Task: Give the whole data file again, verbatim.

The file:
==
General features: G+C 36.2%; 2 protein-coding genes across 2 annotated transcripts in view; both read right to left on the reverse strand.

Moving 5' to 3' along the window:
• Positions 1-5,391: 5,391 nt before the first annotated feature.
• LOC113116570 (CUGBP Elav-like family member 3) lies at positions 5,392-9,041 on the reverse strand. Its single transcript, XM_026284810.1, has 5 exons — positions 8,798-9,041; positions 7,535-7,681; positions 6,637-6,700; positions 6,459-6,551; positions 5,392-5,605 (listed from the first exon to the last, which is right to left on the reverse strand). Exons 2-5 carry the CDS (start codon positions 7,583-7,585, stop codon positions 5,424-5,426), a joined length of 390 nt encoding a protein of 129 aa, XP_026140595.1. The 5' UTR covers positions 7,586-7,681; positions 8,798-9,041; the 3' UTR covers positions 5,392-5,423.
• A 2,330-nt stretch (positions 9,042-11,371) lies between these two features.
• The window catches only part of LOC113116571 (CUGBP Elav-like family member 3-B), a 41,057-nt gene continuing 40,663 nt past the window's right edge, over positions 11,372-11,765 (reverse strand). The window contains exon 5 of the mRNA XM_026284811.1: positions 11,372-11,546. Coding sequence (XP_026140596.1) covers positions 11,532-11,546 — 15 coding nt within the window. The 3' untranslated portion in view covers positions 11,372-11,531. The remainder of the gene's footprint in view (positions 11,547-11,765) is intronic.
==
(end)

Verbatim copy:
General features: G+C 36.2%; 2 protein-coding genes across 2 annotated transcripts in view; both read right to left on the reverse strand.

Moving 5' to 3' along the window:
• Positions 1-5,391: 5,391 nt before the first annotated feature.
• LOC113116570 (CUGBP Elav-like family member 3) lies at positions 5,392-9,041 on the reverse strand. Its single transcript, XM_026284810.1, has 5 exons — positions 8,798-9,041; positions 7,535-7,681; positions 6,637-6,700; positions 6,459-6,551; positions 5,392-5,605 (listed from the first exon to the last, which is right to left on the reverse strand). Exons 2-5 carry the CDS (start codon positions 7,583-7,585, stop codon positions 5,424-5,426), a joined length of 390 nt encoding a protein of 129 aa, XP_026140595.1. The 5' UTR covers positions 7,586-7,681; positions 8,798-9,041; the 3' UTR covers positions 5,392-5,423.
• A 2,330-nt stretch (positions 9,042-11,371) lies between these two features.
• The window catches only part of LOC113116571 (CUGBP Elav-like family member 3-B), a 41,057-nt gene continuing 40,663 nt past the window's right edge, over positions 11,372-11,765 (reverse strand). The window contains exon 5 of the mRNA XM_026284811.1: positions 11,372-11,546. Coding sequence (XP_026140596.1) covers positions 11,532-11,546 — 15 coding nt within the window. The 3' untranslated portion in view covers positions 11,372-11,531. The remainder of the gene's footprint in view (positions 11,547-11,765) is intronic.